As Deshaun Watson, the NFL, and NFLPA enter their third day of disciplinary hearings, it is interesting to consider Watson’s situation and disciplinary decision from the perspective of the NFL’s impartial arbitrator, Judge Sue L. Robinson. It is particularly compelling because this is the first time under the Personal Conduct Policy that a disciplinary decision will be made by someone other than the Commissioner or his designee.
One key change made in the 2020 Collective Bargaining Agreement was a provision for the NFL and NFLPA to jointly select an impartial arbitrator to adjudicate discipline under the Personal Conduct Policy. Judge Robinson was selected by the NFL and NFLPA as the first such arbitrator. She is a retired Judge of the United States District Court, having served the District of Delaware for 26 years following her nomination by President George H.W. Bush in 1991, including seven years as Chief Judge, the first woman to hold that position.
The job of Judge Robinson is to understand the particular facts and circumstances in Deshawn Watson’s case, how they may have violated the Personal Conduct Policy, and what punishment, if any, is merited.
The first two are relatively straightforward. She will hear information throughout the extensive hearing that will assist in establishing the details of Watson’s conduct and determine whether it was prohibited by the policy, which includes fourteen categories ranging from the relatively specific (“Assault and/or battery, including sexual assault or other sex offenses”) to the very broad. (“Conduct that undermines or puts at risk the integrity of the NFL, NFL clubs, or NFL personnel”).
The more difficult and clearly more controversial part of Judge Robinson’s job is the final step of deciding if discipline is merited, and how harsh it should be. This is where the NFLPA, which has been seeking this change to the CBA for decades, hopes that the arbitrator behaves like a judge and not a commissioner.
Foundational to the American legal system is the doctrine of stare decisis, Latin for “to stand by things decided.” Judges use historical court decisions as authorities, or precedents, for deciding future cases. Precedent is designed to ensure that individuals in similar circumstances are treated similarly and insulated from the predilections or peculiarities of any particular judge.
The NFL has had policies governing off-field behavior of employees since 1997. It was enhanced substantially in both 2007 and 2014 and is reviewed and updated regularly. Critics of the disciplinary process under the Personal Conduct Policy have complained that precedent has had little value and that standards are unclear and unevenly applied despite the NFL’s continued revisions. Ideally for all parties involved — including the NFL — the role of an independent arbitrator will accelerate the creation of a clearer framework that becomes strong enough to withstand any public relations, financial, or personal pressures of an immediate moment.
Once Judge Robinson is satisfied that she’s heard all of the facts, many prior decisions under the Personal Conduct Policy should be relevant in some manner to determining an appropriate punishment for Watson.
In its 2014 revision, the League established a baseline of a six-game suspension for violations involving assault, domestic violence, and sexual assault with additional discipline possible for aggravating circumstances. One such example of a punishment of a player under this standard is Ezekiel Elliott.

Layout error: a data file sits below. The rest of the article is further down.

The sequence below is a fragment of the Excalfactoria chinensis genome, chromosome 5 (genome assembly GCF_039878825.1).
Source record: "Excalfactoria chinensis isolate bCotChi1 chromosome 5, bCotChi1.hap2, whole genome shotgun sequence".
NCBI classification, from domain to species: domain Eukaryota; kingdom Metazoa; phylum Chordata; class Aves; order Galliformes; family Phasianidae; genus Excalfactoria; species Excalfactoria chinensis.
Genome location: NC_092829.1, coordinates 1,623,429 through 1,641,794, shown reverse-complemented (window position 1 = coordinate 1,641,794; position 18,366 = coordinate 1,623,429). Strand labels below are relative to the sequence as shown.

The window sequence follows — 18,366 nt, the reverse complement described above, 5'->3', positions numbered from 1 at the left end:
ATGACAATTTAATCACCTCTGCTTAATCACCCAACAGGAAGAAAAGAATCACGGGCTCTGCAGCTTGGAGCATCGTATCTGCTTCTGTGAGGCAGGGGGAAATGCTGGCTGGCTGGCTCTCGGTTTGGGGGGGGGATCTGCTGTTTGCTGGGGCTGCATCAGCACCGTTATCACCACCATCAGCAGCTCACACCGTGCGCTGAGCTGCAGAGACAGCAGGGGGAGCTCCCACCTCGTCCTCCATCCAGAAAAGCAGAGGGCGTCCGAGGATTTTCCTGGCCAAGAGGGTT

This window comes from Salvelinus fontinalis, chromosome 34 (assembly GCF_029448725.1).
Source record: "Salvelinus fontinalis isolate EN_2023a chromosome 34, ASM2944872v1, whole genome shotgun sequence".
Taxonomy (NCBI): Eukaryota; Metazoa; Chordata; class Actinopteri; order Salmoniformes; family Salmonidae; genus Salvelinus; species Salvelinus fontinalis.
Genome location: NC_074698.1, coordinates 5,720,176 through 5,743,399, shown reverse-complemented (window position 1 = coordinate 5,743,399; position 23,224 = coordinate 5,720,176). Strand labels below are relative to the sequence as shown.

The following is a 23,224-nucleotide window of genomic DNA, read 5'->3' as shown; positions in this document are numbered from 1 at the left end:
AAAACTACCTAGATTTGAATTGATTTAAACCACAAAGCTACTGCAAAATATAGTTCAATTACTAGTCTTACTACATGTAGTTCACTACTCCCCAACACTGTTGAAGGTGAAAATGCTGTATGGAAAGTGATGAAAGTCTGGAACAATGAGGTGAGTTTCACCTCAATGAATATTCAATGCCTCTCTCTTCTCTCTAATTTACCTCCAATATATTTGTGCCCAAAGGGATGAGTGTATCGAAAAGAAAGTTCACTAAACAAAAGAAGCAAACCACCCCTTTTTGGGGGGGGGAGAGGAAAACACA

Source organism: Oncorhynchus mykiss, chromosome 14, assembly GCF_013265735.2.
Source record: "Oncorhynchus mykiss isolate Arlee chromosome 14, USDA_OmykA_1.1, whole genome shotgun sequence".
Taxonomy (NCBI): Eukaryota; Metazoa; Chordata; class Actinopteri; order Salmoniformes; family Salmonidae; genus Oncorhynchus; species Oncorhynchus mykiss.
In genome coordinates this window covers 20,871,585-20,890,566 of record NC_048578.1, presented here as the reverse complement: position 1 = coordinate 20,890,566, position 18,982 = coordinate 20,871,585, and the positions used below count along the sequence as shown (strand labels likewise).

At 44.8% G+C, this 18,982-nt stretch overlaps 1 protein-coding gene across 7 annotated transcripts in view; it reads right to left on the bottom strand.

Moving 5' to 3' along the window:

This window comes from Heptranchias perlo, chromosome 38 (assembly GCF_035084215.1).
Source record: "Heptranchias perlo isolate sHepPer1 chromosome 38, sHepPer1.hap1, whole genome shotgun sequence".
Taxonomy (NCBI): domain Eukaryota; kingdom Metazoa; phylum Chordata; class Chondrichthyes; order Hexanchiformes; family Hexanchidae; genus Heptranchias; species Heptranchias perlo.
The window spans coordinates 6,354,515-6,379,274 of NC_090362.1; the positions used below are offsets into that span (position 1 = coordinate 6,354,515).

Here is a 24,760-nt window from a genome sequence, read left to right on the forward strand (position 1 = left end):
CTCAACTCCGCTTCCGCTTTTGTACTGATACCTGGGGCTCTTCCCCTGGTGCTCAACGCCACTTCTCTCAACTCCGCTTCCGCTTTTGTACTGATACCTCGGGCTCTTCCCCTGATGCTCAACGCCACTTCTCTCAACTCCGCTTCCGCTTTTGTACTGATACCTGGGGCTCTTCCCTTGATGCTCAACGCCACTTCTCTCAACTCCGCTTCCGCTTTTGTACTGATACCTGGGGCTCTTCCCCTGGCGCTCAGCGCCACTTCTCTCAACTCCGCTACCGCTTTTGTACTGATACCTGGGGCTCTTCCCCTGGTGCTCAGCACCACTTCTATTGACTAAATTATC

There are also non-player examples to consider. The 2018 personal conduct policy states:
“Ownership and club or league management have traditionally been held to a higher standard and will be subject to more significant discipline when violations of the Personal Conduct Policy occur.”
The NFLPA, represented by the NFL’s longtime legal nemesis Jeffrey Kessler, has already indicated it will raise examples of owner conduct, including that of Robert Kraft. Kraft was charged with soliciting prostitution in 2019 but was not disciplined after video police said showed the illegal act was ruled inadmissible and charges were dropped. Even if Watson and the NFLPA did not press the case of Kraft as precedent, Judge Robinson would be appropriate in evaluating it as such given many of the apparent factual parallels.
Reporting from the hearing suggests the NFL is advocating an indefinite suspension for Watson of at least one year — a discipline viewed by the NFLPA as unprecedented for a defendant who was not charged criminally (two Houston grand juries declined to indict Watson). While the Personal Conduct Policy is clear that “even if the conduct does not result in a criminal conviction,” relevant cases without criminal charges include those of Elliott and Kraft as well as Ben Roethlisberger, whose six-game suspension after accusations of sexual assault was reduced to four.
Another aspect of this case that has drawn attention is Watson reaching settlement with 20 of 24 women who filed civil claims against him. It is unlikely that the settlements themselves will impact the judge’s decision, particularly since they do not include any admission of guilt by Watson. The Personal Conduct Policy deals with the conduct itself, not how the disputes were resolved, and the Judge will give far greater weight to the direct evidence presented during the hearing.
Finally, Judge Robinson will consider precedent as important in reducing the likelihood of an appeal by either party. Few judges in any venue like to be overturned on appeal. In this instance, the specter of an appeal looms larger given that the higher court remains Commissioner Goodell under the 2020 CBA. It is in the best interest of the League and the process to have a ruling that can be fairly viewed as objective in light of the history of penalties levied under the Policy.